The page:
School boards are responsible for hiring and evaluating superintendents, adoption, and oversight of the annual budgets, adopting policies and setting goals and priorities for the district. In doing so, the board and its members impact each classroom. As such, if there is something our students need, it is our job to respond to make sure they get it by directing the superintendent to respond to whatever concerns arise. If groups of students are struggling, the board has the responsibility and ability to ensure those students have the supports and resources they need to be successful. While board members are not able to do this work themselves, they certainly have an impact on whether or not this work gets done.

Many of my colleagues serving on school boards across the country do so, amicably, as they fearlessly face challenges to do what is best for all students in their schools. As often as we convene ourselves together, it is a pleasure to catch up with them, vent and give and receive updates on the work we have been doing in our schools. In conversations about their districts and their roles, I have not once heard them refer to any students as, "those students" nor have they ever not had an answer about a specific population of students when pressed about it. In the instance where any of us expressed a challenge we were unsure how to address, we reached out in search of those best practices and policies that produce the outcomes. That's what educators do; we search for answers that will make a positive impact on our students.

If communities recognize they have ineffective board members governing their schools, they need to hold these folks accountable by demanding they simply do their job and accept their role in educating kids. We cannot let anyone remain in power without accountability. So, ask questions, demand answers, and fight for action that produces the best outcomes for kids and schools.

 

A local church gives parents hope of finding quality schools for kids

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Shirley Hammonds was desperate to find a new school for her 8th-grade son. He was attending Orville Wright Middle School in LAUSD’s Local District West and had experienced bouts of bullying and teasing. More than this, she was concerned the school’s curriculum was just not challenging enough for her son.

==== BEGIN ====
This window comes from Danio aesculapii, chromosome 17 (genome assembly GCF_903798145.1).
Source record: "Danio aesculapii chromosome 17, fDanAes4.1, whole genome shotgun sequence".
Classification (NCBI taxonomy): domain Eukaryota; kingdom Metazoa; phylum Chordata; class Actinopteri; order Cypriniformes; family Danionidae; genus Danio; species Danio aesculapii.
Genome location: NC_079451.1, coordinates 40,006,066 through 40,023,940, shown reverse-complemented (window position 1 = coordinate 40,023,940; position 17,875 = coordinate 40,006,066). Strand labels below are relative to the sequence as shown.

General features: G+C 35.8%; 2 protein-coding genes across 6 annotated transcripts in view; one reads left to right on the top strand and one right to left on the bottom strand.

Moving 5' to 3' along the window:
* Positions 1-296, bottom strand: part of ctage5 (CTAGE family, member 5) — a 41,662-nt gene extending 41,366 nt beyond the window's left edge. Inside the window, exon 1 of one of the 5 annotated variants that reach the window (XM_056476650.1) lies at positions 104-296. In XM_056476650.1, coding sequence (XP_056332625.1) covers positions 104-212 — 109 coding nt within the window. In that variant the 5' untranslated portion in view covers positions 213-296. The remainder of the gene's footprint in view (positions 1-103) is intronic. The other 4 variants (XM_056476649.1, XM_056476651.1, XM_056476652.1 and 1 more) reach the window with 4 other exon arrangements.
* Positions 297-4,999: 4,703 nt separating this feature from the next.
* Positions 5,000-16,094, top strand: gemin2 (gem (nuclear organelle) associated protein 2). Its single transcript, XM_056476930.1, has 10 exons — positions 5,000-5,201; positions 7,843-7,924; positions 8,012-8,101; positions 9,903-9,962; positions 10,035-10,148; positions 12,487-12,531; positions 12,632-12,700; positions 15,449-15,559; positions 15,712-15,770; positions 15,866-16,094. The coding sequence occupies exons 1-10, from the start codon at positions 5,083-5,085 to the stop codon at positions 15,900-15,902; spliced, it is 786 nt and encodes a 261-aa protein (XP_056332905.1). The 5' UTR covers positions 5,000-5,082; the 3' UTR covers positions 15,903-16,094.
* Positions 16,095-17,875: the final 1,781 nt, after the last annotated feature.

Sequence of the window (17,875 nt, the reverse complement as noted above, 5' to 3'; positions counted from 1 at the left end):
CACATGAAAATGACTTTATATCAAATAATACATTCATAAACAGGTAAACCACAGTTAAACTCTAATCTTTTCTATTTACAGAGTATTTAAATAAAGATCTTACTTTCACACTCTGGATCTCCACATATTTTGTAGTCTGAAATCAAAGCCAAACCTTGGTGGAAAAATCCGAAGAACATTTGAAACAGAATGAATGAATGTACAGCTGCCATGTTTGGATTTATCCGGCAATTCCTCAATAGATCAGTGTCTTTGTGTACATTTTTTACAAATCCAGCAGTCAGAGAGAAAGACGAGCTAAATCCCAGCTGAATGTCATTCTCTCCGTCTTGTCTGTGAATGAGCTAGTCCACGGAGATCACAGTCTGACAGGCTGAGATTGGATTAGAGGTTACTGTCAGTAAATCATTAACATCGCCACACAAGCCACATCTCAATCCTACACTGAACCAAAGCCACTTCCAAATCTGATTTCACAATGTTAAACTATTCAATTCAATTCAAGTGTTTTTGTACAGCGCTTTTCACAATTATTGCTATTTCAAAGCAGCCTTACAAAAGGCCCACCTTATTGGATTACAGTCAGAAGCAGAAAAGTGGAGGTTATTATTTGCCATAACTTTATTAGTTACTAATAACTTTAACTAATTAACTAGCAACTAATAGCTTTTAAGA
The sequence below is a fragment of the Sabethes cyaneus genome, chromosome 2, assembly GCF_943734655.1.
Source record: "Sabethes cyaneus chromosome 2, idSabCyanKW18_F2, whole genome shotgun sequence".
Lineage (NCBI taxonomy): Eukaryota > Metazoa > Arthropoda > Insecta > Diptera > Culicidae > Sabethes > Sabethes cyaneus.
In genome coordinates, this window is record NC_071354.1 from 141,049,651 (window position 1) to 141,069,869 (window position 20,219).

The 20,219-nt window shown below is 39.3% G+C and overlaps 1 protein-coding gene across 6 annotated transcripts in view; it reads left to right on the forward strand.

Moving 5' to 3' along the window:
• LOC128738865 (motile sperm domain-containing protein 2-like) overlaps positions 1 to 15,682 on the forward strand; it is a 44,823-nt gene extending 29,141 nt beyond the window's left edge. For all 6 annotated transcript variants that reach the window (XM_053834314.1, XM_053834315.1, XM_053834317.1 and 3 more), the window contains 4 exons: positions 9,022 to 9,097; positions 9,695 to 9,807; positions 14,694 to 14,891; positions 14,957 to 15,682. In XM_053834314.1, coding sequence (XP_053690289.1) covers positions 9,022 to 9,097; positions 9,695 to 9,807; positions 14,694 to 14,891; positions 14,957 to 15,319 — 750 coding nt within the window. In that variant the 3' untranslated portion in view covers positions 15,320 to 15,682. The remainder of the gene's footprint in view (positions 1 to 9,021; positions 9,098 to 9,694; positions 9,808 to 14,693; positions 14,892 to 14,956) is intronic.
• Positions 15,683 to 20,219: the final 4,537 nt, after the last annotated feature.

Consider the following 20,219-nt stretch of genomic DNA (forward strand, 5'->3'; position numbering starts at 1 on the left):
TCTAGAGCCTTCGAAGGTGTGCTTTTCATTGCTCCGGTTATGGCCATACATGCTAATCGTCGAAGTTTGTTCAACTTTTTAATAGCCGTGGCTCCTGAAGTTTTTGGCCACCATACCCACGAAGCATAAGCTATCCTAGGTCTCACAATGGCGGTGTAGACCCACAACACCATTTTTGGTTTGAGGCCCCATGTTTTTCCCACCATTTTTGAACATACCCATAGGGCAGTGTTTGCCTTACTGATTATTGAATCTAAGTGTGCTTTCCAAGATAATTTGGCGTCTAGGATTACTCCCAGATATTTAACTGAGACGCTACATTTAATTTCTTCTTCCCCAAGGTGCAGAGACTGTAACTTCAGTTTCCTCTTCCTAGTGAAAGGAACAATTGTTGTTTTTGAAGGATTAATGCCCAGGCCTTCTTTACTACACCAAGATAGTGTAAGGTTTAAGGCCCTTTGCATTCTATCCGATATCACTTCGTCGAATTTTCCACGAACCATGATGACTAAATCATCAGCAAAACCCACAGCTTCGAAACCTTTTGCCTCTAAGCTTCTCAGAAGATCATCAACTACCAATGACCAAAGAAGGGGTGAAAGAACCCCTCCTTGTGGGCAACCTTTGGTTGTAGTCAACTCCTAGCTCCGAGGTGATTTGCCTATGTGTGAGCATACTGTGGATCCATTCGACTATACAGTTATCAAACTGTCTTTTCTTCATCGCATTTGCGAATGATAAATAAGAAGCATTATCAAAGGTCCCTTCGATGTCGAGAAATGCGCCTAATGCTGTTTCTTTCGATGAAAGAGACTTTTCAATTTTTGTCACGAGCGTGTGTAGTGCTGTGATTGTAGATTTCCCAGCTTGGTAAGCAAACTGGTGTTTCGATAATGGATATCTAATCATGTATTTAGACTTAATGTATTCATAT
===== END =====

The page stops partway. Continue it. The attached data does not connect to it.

Not knowing where to start in her process to search for a new school, she turned to an unlikely source of help that had proven to be a great resource to her in the past: her neighborhood church, West Angeles.

For the past year, Shirley’s son had attended the after-school tutoring program led by the church’s Education Ministry to receive help on his school homework. Seeing the positive results that came from his attendance after school, Shirley began to involve her son in more events at the church.

One of those events was the church’s annual High School Fair. This event invited parents to talk one-on-one with local schools to explore the array of affordable and quality school choices in the L.A. and, ultimately, to find the best fit for their child.

Faithful as she was, Shirley attended this fair. Her meeting with an up-and-coming charter school, City Charter School, led to her son eventually being admitted to this smaller, more rigorous academic environment that was more suited to her son’s needs.

On October 26, 2017, West Angeles hosted its 3rd annual School Fair, replete with over a dozen local representatives from a mixture of public, private and charter schools and a bustling crowd of proactive parents.

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The School Fair is designed to help more mothers like Shirley, many of whom feel overwhelmed by the task of picking out the best schools among a sea of choices offered by LAUSD.

And for parents like Shirley, who lived in South L.A., even if they did know where to begin in their school search, they may find disappointing options and a reality where high-achieving schools are slim to none.